Although March is Women’s History Month, it goes without saying that anytime is a good time to read about some of the amazing contributions of women throughout history to the present day. One way to mix things up is to read great poems for Women’s History Month! After all, it’s also a great way to get ready for April: National Poetry Month!
Collected here are a variety of resources for reading poetry by women and about women. I highly recommend spending time with your child memorizing one of your favorite women’s history poems. The rewards are many. Amy of Sunlit Pages has some great tips on how to memorize poems with children if you are just getting started.
I’ve compiled a book list, and a list of contemporary poems by women with links to the complete poem as well as video of the poet when available. In addition, I included a printable of some classic poems by women so you can read poetry at breakfast, tea time or dinner. At the end, you can find a list of further resources.
And if you aren’t convinced that poetry will enhance your lives, I challenge you to read these 8 ways poetry calms kids and brings joy to daily life.
Poems about Women
Read about stellar women in history–in verse! The following books feature poems that tell the stories of women throughout history. Each one has a different format so you can find just the right way to read poems for Women’s History Month that suit your family.
Shaking Things Up: 14 Young Women Who Changed the World, ed. by Susan Hood. I adore this book!!! This is a collection of poems about trailblazing young women. Each poem features a different subject, poet and illustrator. Spectacular. Ages 6 and up.
All By Herself by Ann Whitford Paul. Another collection of poems about strong women throughout history. Some names will be well known, others will be new to you. Ages 6 and up.
Finding Wonders: Three Girls Who Changed Science by Jeannine Atkins. This verse novel tells the story of Maria Merian, Mary Anning and Maria Mitchell. Ages 8 and up.
Picture Books about Female Poets
These picture book biographies of women poets will inspire your kids. The books range in age recommendations, which I have listed below.
Rise!: From Caged Bird to Poet of the People, Maya Angelou by Bethany Hegedus. The story of Angelou’s journey as freedom fighter and poet. Best for ages 8 and up.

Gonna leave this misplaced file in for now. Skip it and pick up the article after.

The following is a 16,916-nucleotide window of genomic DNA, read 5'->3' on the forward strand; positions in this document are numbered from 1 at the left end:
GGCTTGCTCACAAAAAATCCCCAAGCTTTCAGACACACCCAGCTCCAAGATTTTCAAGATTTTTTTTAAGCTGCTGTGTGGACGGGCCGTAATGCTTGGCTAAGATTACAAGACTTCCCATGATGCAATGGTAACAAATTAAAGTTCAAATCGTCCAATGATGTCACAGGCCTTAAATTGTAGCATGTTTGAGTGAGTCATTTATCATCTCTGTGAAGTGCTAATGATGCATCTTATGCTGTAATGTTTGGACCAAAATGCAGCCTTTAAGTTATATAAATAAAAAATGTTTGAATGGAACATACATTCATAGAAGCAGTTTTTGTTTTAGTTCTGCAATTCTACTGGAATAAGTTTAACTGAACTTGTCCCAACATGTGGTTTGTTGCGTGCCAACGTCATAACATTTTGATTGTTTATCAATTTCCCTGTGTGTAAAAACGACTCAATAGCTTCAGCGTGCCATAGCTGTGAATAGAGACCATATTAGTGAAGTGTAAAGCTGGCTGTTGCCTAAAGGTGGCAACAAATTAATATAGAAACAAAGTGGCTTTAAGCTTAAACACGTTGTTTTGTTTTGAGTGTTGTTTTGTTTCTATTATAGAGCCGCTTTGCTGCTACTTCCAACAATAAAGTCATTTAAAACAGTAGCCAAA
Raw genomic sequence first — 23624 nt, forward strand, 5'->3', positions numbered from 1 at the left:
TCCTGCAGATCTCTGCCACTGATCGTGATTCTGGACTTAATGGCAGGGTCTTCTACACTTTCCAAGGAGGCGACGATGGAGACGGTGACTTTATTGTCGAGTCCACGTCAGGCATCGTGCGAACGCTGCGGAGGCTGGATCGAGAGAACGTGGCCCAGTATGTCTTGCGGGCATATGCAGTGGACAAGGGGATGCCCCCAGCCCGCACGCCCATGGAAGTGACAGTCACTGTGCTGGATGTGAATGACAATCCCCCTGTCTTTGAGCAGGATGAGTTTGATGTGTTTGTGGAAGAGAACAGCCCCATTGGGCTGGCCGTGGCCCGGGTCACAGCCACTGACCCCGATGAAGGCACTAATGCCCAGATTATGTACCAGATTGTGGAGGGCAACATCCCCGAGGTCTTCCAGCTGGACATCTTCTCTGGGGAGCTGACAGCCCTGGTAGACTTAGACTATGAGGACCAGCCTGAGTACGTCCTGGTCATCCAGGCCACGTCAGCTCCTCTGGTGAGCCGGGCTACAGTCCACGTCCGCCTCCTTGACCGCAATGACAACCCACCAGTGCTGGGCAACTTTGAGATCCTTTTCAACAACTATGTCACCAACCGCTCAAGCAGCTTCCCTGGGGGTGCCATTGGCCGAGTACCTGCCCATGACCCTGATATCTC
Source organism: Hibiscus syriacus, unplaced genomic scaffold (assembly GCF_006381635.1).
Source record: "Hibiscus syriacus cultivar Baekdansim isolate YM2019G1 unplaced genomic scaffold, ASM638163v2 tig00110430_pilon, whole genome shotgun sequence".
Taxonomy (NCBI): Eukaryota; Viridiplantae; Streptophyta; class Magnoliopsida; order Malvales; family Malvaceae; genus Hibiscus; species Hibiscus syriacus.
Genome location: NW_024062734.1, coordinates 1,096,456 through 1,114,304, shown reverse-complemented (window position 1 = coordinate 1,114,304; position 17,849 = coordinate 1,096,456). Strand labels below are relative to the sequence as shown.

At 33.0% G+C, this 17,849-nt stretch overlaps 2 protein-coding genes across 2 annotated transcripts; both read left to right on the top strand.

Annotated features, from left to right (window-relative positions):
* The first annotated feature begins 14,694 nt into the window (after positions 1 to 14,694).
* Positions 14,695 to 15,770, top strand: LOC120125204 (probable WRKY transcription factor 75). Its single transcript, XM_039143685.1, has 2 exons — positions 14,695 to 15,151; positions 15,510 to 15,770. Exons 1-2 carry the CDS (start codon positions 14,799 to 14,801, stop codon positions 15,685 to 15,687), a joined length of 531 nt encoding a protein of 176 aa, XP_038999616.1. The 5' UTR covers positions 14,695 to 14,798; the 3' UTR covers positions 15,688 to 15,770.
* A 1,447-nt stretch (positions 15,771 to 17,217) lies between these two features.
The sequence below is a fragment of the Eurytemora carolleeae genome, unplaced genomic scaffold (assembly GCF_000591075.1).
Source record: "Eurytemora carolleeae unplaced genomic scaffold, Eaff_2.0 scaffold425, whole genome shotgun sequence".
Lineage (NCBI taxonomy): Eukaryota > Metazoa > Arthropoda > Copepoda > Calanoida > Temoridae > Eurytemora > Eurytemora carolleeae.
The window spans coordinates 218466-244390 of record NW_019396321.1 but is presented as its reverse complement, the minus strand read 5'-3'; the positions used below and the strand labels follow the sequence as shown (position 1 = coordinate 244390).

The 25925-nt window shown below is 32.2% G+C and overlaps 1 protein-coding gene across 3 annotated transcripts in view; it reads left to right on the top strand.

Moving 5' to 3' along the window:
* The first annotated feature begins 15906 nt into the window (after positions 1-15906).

My Uncle Emily by Jane Yolen. A sweet story about Emily Dickinson and the importance of truth, narrated by Dickinson’s nephew, Gilbert. Ages 6 and up.
A Voice of Her Own: The Story of Phillis Wheatley, Slave Poet by Kathryn Lasky. Stolen from African and enslaved as a young girl, Wheatley became America’s first published African-American poet. Ages 7 and up.
Emma’s Poem: The Voice of the Statue of Liberty by Linda Glaser. Do your kids know that the words of Lady Liberty were written by a women? This is the story of how that came to be.
Books by Female Poets
For each of the authors I have chosen to feature here, there are dozens more. Seek out more women poets in the “more resources” section below!
What Are You Glad About? What Are You Mad About?: Poems for When a Person Needs a Poem by Judith Viorst. Did you know the author of Alexander and the No Good Very Bad Day was a poet? Now you do. Ages 5 and up.
Mirror Mirror: A Book of Reverso Poems by Marilyn Singer. Poems read backwards and forwards tell two different sides of one story. Your kids will be fascinated. Ages 4 and up.
Cast Away: Poems for Our Time by Naomi Shihab Nye. The Young People’s Poet Laureate’s collection of timely poems will speak loudest to teens. Ages 11 and up.
Meet Danitra Brown by Nikki Grimes. I keep recommending this book because I love it so much. It’s a collection of exuberant poems narrated by a young girl, Zuri Jackson, about her best friend, Danitra. A joyful ode to a friend. Ages 5 and up.
More Poetry Resources for Women’s History Month
The following is a list of links to some of my favorite contemporary poems for Women’s History Month which I think will appeal to kids, especially teens and tweens. All of these poems are excellent choices for memorization.
- “We Real Cool” by Gwendolyn Brooks. Listen to Brooks read her poem here.
- “Phenomenal Woman” by Maya Angelou
- “Still I Rise” by Maya Angelou. Watch Angelou recite her poem here.
- “How to Triumph Like a Girl” by Ada Limón
- “The Floral Apron” by Marilyn Chin. Watch Chin read her poem here.
- “Remember” by Joy Harjo. Watch the poet read her poem here.
Many classic poems for Women’s History Month are not readily accessible to modern children because of their length, style, subject matter or vocabulary. I’ve cherry picked a few which I believe tween and teen poetry fans will enjoy, including poems by Emily Dickinson, Emma Lazarus and Alice Dunbar-Nelson. Fill out the form below to get the free printable.
The following links are good resources for even more women’s history month poetry:
- Poems and essays by and about women poets at poets.org (general)
- Poems for kids for women’s history month at poets.org
- Celebrating Women’s History Month at Poetry Foundation
- Your local library!
Happy poetry reading!